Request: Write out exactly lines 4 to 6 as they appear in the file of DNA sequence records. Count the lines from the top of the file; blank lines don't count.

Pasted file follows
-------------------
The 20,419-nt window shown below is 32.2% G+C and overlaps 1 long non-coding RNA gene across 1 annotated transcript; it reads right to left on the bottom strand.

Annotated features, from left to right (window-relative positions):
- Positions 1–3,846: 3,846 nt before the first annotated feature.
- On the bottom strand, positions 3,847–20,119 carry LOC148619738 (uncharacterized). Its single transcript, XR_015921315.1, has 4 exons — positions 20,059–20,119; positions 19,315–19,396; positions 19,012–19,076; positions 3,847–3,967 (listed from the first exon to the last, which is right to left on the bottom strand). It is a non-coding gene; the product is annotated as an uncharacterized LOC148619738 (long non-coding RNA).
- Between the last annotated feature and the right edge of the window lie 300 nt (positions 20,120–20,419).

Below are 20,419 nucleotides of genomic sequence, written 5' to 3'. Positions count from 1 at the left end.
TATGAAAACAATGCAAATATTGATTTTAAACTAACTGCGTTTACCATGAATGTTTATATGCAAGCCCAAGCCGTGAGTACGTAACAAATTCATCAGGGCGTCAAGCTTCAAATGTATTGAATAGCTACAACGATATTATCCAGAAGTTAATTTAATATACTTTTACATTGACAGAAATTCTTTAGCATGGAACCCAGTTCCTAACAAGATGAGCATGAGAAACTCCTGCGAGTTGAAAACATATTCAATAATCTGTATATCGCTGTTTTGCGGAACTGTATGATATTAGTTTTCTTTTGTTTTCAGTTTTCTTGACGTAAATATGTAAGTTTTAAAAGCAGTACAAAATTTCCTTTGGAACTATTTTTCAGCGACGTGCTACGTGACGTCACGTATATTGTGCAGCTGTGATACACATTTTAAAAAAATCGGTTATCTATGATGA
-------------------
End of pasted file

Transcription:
- On the bottom strand, positions 3,847–20,119 carry LOC148619738 (uncharacterized). Its single transcript, XR_015921315.1, has 4 exons — positions 20,059–20,119; positions 19,315–19,396; positions 19,012–19,076; positions 3,847–3,967 (listed from the first exon to the last, which is right to left on the bottom strand). It is a non-coding gene; the product is annotated as an uncharacterized LOC148619738 (long non-coding RNA).
- Between the last annotated feature and the right edge of the window lie 300 nt (positions 20,120–20,419).

Below are 20,419 nucleotides of genomic sequence, written 5' to 3'. Positions count from 1 at the left end.